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US: DISCUS defends self-regulatory code

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The Distilled Spirits Council (DISCUS), the US spirits trade association, has refuted claims by the Marin Institute that self-regulation is not working.
Joan 'Jodie' Bernstein, formerly director of the Federal Trade Commission's Bureau of Consumer Protection and now an external advisor to the DISCUS Code and Code Review Board, said: "It [the code] has several public benefits and has carved the path for responsible corporate citizenship. 
"Among these benefits that set the distilled spirits industry apart, is that the Distilled Spirits Council was the first industry trade group that I am aware of that published transparent reports on the disposition of advertising complaints."
Her comments came after a report by the California-based Marin Institute last week attacked alcohol companies in the US for failing to provide an adequate complaint system for advertising in the country.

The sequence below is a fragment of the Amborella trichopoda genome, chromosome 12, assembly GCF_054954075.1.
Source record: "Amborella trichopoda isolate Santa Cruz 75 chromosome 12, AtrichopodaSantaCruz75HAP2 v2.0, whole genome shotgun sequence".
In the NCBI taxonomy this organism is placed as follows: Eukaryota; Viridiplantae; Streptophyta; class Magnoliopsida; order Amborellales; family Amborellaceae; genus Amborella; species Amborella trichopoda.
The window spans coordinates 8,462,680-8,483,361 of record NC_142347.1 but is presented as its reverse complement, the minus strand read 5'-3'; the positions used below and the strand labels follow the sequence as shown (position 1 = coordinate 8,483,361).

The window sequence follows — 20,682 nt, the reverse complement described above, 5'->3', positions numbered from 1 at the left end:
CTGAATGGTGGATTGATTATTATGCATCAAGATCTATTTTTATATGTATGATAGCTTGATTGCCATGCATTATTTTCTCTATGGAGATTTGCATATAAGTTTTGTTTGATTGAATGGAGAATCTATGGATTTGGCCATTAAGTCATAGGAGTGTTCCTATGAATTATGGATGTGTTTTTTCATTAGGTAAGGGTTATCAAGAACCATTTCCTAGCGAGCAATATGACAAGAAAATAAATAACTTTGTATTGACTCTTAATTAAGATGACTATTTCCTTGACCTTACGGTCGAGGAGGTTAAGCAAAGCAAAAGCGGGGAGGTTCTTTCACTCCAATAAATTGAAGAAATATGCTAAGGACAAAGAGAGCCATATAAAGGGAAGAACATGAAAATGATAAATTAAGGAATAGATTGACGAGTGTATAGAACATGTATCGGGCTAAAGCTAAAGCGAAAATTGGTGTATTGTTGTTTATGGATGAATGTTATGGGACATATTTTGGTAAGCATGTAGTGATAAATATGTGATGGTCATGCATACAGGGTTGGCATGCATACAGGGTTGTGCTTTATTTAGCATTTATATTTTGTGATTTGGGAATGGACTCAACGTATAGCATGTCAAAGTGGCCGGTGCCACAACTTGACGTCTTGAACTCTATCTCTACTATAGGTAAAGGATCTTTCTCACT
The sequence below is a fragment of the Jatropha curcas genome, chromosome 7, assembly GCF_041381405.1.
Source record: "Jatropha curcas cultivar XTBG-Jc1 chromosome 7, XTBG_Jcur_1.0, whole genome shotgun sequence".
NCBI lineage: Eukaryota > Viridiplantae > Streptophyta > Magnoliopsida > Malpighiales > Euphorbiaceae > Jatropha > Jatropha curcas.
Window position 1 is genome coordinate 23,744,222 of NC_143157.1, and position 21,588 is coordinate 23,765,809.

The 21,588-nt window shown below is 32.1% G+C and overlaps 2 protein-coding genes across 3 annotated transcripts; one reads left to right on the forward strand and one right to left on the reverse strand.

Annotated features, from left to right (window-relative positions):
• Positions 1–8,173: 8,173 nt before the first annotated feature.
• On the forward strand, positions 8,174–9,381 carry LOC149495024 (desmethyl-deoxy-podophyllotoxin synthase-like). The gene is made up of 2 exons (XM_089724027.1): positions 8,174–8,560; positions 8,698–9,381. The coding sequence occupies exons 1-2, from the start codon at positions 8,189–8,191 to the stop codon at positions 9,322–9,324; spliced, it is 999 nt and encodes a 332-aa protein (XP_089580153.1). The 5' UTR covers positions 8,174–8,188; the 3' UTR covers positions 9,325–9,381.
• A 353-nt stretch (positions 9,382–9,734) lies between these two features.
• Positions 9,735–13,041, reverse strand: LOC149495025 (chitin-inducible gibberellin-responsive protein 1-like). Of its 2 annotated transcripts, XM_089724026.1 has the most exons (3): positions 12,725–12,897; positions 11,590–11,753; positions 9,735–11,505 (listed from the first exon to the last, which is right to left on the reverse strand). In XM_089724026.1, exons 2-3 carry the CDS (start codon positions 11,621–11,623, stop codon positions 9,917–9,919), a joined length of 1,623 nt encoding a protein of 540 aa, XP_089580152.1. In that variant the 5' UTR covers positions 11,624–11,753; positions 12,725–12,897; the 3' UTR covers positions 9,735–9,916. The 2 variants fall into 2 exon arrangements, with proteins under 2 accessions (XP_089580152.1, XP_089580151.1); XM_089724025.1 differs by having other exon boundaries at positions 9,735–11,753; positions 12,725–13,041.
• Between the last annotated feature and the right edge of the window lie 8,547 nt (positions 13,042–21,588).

Bernstein added: "DISCUS members and non-members voluntarily adhere to a rigorous set of standards against which they are regularly measured. The comprehensive provisions of the DISCUS Code cover conduct that people care about and that the Government cannot and does not address due to the First Amendment and other constraints."
Bernstein also suggested that the self-regulatory system is quicker in responding to specific complaints and technological developments than official regulators. 
The Marin Institute report had suggested that alcohol companies with representation on the DISCUS board had a three times lower chance of their advert being found in violation of the code, and that it was the "quintessential example of the fox guarding the hen house".
The Marin Institute is a pressure group that campaigns for tighter regulation of the alcohol industry and higher taxes. In its mission statement, it states that it "envisions communities free of the alcohol industry's negative influence" and "fights to protect the public from the impact of the alcohol industry's negative practices".

Sectors: Spirits

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